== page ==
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Employ Respons Rights J (2007) 19:95–111 DOI 10.1007/s10672-007-9037-z

Appearance-based Sex Discrimination and Stereotyping in the Workplace: Whose Conduct Should We Regulate?
Stan Malos

Published online: 12 April 2007 # Springer Science + Business Media, LLC 2007

Abstract Court treatment of sex discrimination and harassment claims based on appearance and gender stereotyping has been inconsistent, particularly where the facts involve reference to sexual orientation. Ironically, court willingness to allow such claims may turn on the choice of verbal or physical conduct by, or the sex or sexual orientation of, the alleged offenders. Because plaintiffs in such situations may assert retaliation claims to increase their chances of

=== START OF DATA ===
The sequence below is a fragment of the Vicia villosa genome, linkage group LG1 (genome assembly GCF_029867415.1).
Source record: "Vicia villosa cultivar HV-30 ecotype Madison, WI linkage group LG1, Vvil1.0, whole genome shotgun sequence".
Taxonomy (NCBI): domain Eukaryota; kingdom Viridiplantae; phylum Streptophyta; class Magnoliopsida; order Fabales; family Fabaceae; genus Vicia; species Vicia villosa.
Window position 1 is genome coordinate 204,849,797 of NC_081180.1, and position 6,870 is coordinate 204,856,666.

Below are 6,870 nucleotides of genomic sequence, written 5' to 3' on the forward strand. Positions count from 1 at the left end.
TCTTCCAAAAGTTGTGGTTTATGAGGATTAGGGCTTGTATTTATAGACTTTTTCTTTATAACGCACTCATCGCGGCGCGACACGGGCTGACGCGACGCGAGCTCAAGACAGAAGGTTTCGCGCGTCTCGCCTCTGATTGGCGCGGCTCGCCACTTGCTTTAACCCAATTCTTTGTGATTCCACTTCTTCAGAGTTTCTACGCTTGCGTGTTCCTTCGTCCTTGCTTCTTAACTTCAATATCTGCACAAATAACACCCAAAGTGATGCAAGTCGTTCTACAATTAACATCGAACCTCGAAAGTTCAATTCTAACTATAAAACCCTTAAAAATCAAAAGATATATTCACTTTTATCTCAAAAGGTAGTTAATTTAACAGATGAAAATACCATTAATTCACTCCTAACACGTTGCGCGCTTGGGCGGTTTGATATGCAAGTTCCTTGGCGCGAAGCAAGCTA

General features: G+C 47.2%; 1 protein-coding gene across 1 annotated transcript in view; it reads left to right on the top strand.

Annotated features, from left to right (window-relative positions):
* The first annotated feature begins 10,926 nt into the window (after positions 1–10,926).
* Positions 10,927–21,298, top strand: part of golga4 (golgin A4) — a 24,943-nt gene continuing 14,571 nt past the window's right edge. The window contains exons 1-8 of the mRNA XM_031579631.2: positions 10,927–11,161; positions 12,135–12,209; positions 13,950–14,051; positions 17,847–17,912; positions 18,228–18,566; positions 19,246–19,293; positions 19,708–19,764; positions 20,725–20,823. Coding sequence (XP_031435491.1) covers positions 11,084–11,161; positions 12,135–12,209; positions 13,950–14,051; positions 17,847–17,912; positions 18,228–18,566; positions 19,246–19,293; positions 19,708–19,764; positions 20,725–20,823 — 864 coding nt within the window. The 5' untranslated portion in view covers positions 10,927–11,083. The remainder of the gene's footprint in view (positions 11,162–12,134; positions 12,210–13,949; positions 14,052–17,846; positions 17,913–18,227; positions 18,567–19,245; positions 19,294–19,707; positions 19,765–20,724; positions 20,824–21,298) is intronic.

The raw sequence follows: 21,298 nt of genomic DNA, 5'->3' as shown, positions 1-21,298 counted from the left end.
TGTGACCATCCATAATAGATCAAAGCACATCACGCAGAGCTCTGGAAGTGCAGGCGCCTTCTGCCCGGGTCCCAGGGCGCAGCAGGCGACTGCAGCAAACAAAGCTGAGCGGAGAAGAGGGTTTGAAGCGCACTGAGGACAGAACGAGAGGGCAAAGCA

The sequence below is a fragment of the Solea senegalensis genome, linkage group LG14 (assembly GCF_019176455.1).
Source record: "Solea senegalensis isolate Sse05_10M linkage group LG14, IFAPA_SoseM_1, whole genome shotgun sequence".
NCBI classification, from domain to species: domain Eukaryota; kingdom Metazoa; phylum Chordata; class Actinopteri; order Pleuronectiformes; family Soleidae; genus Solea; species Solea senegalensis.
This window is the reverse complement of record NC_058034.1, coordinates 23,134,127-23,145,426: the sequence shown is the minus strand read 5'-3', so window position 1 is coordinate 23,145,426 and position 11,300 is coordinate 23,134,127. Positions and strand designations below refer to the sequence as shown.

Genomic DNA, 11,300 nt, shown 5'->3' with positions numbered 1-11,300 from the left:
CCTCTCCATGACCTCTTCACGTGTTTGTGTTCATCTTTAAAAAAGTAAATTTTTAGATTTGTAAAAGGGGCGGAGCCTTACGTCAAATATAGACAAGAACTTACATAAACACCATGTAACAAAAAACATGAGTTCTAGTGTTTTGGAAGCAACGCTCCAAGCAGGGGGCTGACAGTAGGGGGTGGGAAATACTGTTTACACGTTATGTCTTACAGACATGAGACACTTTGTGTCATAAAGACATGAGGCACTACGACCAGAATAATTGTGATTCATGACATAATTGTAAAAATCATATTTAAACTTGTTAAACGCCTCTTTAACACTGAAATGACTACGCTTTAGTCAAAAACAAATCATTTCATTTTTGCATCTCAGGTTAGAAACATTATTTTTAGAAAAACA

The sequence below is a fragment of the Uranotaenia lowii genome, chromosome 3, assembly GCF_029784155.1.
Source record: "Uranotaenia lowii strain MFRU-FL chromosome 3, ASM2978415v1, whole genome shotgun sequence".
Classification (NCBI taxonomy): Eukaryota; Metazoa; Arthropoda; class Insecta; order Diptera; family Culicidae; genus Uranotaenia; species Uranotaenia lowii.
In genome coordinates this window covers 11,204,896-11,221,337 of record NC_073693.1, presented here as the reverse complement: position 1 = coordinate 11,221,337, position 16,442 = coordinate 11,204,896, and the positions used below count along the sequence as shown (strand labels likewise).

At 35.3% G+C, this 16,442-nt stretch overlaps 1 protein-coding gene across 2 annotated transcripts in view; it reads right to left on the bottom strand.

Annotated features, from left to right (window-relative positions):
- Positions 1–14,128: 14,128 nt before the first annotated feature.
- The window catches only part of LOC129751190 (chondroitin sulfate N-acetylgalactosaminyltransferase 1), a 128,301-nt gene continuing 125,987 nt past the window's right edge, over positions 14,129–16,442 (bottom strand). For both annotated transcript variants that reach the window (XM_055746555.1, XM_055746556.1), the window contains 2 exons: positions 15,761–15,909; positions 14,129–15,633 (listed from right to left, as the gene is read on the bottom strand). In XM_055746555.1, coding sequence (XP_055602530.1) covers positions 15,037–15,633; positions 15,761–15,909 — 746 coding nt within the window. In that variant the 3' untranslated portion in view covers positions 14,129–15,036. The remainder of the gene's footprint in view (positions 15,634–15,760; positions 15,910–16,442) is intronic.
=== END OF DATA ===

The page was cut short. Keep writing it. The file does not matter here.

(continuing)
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Johnson 1976; Philips v. Martin Marietta Corp. 1971; UAW v. Johnson Controls, Inc. 1991; Wilson v. Southwest Airlines Co. 1981). Such regulations, including limitations or prohibitions applicable to hair length, hair style, uniforms, jewelry, and (more recently) body piercings, have drawn minimal judicial concern under Title VII because they do not involve “immutable characteristics” such as race or color, and individuals typically have the ability to comply (see, e.g., Baker v. Cal. Land Title 1974, and Harper v. Blockbuster 1998 [hair length]; Booth et al. v. Maryland Dept. of Public Safety 2003 [dreadlocks]; Cloutier v. Costco 2004 [piercing and body modification]). Although courts generally have been deferential to an employer’s desire to regulate employee appearance in order to present to its customers a professional-looking workforce (Cloutier v. Costco 2004; Wisely v. Harrah’s 2004), where appearance standards clearly apply differently to men and women, they are typically held to be prima facie discriminatory under Title VII, and thus sustainable only if based on a BFOQ. For example, in Frank v. United Airlines (2000), the Ninth Circuit held that flight attendant weight
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